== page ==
This aura of grim determination is characteristic of the subgenre of science fiction that the Terminator films represent: survivalist fiction, stories about humanity's brave struggles to re-establish a free society after a nuclear holocaust destroys our repressive technological civilization. In this respect, the films do offer themselves as dubious commentaries on the human condition. They depart from the pattern of survivalist fiction in two ways. First, instead of the usual suspects gangs of homicidal marauders and loathsome mutants the surviving humans of the Terminator films are fighting relentless robots. Second, the saga of their successful effort to save humanity is kept off-screen, except for occasional glimpses, while stories center on attempts to alter its outcome by going into the past. The robots send a Terminator to kill the leader of the resistance before he is born or at a young age; the rebels send a human or reprogrammed robot back to protect him. But these visitors bring both the attitude and sensibility of survivalist fiction into our contemporary society. Civilization as we know it is effete, fragile, destined to be fittingly swept away in a coming holocaust; and in the nightmarish landscape that will follow, those who are tough enough to remain alive will necessarily subordinate civilized values to the overriding goal of survival at all costs. This is the message of all the Terminator films, delivered with special vehemence in this latest installment.
Thus, amidst its colorful mayhem and one-liners, Terminator 3 preaches that ends justify means. It's all right to drive at dangerous speeds, fire machine guns at crowds, and cause billions of dollars of property damage if what you are doing is sufficiently important. Here, all you need to do is to posit the death of humanity as the alternative to whatever action you propose, and anything goes. A special contempt is displayed for the most domesticated arena of modern society, suburbia: the film opens with a nuclear bomb hitting a pleasant neighborhood, and one spectacular scene has the Terminator madly driving across the lawns of suburban homes, crushing everything in its path. In the way it runs over a yellow ball and sends a multicolored playhouse flying into the sky, there might even be a subtle message about contemporary child-rearing: We're bringing up children that are too soft, children that can only play house; we must train them to shoot guns and throw grenades as essential preparation for the brutal world to come. And as in preceding films, a foregrounded theme is the transformation of gentle innocents into driven assassins. At first, both John and Kate show their tender sides: John has a motorcycle accident because he cannot bring himself to hit a deer in the road, and Kate gets up at 4:30 a.m. to treat a sick cat. But by the end of the film, John is building bombs, Kate fires a machine gun at a flying robot, and their prissy worries about animal rights are a thing of the past.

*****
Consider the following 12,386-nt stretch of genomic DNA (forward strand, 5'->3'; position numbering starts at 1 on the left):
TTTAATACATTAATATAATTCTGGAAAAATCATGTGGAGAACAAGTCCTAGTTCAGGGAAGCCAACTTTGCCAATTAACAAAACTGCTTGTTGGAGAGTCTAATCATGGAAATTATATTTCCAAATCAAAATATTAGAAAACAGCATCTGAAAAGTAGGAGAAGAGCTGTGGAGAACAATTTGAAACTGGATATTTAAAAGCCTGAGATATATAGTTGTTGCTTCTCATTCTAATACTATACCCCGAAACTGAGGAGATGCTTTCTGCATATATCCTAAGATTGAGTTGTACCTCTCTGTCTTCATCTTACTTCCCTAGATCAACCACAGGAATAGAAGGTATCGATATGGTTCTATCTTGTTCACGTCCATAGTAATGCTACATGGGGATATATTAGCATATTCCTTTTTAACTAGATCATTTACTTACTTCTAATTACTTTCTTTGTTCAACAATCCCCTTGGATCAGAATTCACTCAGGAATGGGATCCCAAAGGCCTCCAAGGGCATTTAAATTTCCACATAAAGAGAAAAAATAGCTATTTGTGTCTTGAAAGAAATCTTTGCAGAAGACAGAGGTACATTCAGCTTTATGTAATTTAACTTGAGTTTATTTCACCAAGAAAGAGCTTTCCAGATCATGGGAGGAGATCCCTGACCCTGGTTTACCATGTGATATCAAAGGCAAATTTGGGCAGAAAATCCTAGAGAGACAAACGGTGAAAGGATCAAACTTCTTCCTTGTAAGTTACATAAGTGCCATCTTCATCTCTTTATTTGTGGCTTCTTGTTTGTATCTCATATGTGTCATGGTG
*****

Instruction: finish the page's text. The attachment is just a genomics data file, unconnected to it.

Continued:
Survivalist fiction once envisioned the devastated future as a man's world, since only men were thought to possess the ruggedness, physical strength, and fighting skills needed to lead and protect bands of survivors against ruthless opponents and harsh conditions. Yet more recent stories embrace women as equal partners in the enterprise of rescuing humanity, as long as they are as strong and as lethal as men. This odd permutation of feminism also surfaces in Terminator 3. Most obviously, the bad robot determined to destroy the Terminator and the humans is a woman, said to be faster, stronger, and more intelligent than her male counterpart. It is also striking that the Terminator enters a traditional bastion of male chauvinism a country-and-western bar only to find that it is "Ladies Night," filled with assertive women eager to admire male strippers; and the first-generation Terminators that start killing people at the end of the film resemble big-bellied pregnant women.